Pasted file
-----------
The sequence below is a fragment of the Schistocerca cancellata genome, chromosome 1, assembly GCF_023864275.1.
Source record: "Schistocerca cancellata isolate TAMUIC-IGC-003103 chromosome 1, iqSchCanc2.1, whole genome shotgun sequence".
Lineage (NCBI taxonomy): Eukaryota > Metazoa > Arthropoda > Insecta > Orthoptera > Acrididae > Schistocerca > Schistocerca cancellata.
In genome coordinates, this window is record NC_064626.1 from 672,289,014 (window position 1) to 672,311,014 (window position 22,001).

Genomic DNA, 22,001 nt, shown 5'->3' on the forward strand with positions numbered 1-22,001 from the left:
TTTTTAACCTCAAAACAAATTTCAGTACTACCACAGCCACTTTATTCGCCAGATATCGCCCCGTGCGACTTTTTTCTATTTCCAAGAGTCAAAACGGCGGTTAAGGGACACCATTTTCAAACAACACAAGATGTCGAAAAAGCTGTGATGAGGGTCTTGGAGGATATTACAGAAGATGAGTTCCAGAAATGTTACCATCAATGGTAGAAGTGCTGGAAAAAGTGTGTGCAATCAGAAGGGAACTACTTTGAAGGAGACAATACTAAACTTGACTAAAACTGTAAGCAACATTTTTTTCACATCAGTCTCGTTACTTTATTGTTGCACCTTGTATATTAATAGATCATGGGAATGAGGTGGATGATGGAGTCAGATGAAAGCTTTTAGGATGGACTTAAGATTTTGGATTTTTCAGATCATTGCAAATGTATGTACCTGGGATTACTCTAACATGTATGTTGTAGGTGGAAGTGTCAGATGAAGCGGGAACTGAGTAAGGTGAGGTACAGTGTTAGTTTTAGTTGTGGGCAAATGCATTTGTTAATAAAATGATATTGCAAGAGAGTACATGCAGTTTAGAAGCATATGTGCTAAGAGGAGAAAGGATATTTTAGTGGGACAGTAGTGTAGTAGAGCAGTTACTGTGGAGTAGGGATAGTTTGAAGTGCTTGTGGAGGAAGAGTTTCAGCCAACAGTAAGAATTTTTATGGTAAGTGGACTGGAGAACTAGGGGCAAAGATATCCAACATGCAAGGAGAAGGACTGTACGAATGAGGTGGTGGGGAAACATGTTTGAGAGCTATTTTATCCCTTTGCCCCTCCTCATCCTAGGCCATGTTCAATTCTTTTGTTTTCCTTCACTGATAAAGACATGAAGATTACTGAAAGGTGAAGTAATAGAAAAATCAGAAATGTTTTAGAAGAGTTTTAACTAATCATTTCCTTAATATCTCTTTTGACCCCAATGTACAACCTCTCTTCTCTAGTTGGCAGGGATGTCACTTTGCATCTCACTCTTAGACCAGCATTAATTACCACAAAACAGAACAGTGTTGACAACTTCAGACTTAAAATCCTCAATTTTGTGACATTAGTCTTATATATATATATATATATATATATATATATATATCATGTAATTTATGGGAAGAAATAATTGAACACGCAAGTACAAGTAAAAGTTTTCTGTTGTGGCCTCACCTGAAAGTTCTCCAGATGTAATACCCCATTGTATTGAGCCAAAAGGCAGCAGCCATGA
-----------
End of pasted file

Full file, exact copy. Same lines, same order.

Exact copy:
The sequence below is a fragment of the Schistocerca cancellata genome, chromosome 1, assembly GCF_023864275.1.
Source record: "Schistocerca cancellata isolate TAMUIC-IGC-003103 chromosome 1, iqSchCanc2.1, whole genome shotgun sequence".
Lineage (NCBI taxonomy): Eukaryota > Metazoa > Arthropoda > Insecta > Orthoptera > Acrididae > Schistocerca > Schistocerca cancellata.
In genome coordinates, this window is record NC_064626.1 from 672,289,014 (window position 1) to 672,311,014 (window position 22,001).

Genomic DNA, 22,001 nt, shown 5'->3' on the forward strand with positions numbered 1-22,001 from the left:
TTTTTAACCTCAAAACAAATTTCAGTACTACCACAGCCACTTTATTCGCCAGATATCGCCCCGTGCGACTTTTTTCTATTTCCAAGAGTCAAAACGGCGGTTAAGGGACACCATTTTCAAACAACACAAGATGTCGAAAAAGCTGTGATGAGGGTCTTGGAGGATATTACAGAAGATGAGTTCCAGAAATGTTACCATCAATGGTAGAAGTGCTGGAAAAAGTGTGTGCAATCAGAAGGGAACTACTTTGAAGGAGACAATACTAAACTTGACTAAAACTGTAAGCAACATTTTTTTCACATCAGTCTCGTTACTTTATTGTTGCACCTTGTATATTAATAGATCATGGGAATGAGGTGGATGATGGAGTCAGATGAAAGCTTTTAGGATGGACTTAAGATTTTGGATTTTTCAGATCATTGCAAATGTATGTACCTGGGATTACTCTAACATGTATGTTGTAGGTGGAAGTGTCAGATGAAGCGGGAACTGAGTAAGGTGAGGTACAGTGTTAGTTTTAGTTGTGGGCAAATGCATTTGTTAATAAAATGATATTGCAAGAGAGTACATGCAGTTTAGAAGCATATGTGCTAAGAGGAGAAAGGATATTTTAGTGGGACAGTAGTGTAGTAGAGCAGTTACTGTGGAGTAGGGATAGTTTGAAGTGCTTGTGGAGGAAGAGTTTCAGCCAACAGTAAGAATTTTTATGGTAAGTGGACTGGAGAACTAGGGGCAAAGATATCCAACATGCAAGGAGAAGGACTGTACGAATGAGGTGGTGGGGAAACATGTTTGAGAGCTATTTTATCCCTTTGCCCCTCCTCATCCTAGGCCATGTTCAATTCTTTTGTTTTCCTTCACTGATAAAGACATGAAGATTACTGAAAGGTGAAGTAATAGAAAAATCAGAAATGTTTTAGAAGAGTTTTAACTAATCATTTCCTTAATATCTCTTTTGACCCCAATGTACAACCTCTCTTCTCTAGTTGGCAGGGATGTCACTTTGCATCTCACTCTTAGACCAGCATTAATTACCACAAAACAGAACAGTGTTGACAACTTCAGACTTAAAATCCTCAATTTTGTGACATTAGTCTTATATATATATATATATATATATATATATATATATCATGTAATTTATGGGAAGAAATAATTGAACACGCAAGTACAAGTAAAAGTTTTCTGTTGTGGCCTCACCTGAAAGTTCTCCAGATGTAATACCCCATTGTATTGAGCCAAAAGGCAGCAGCCATGA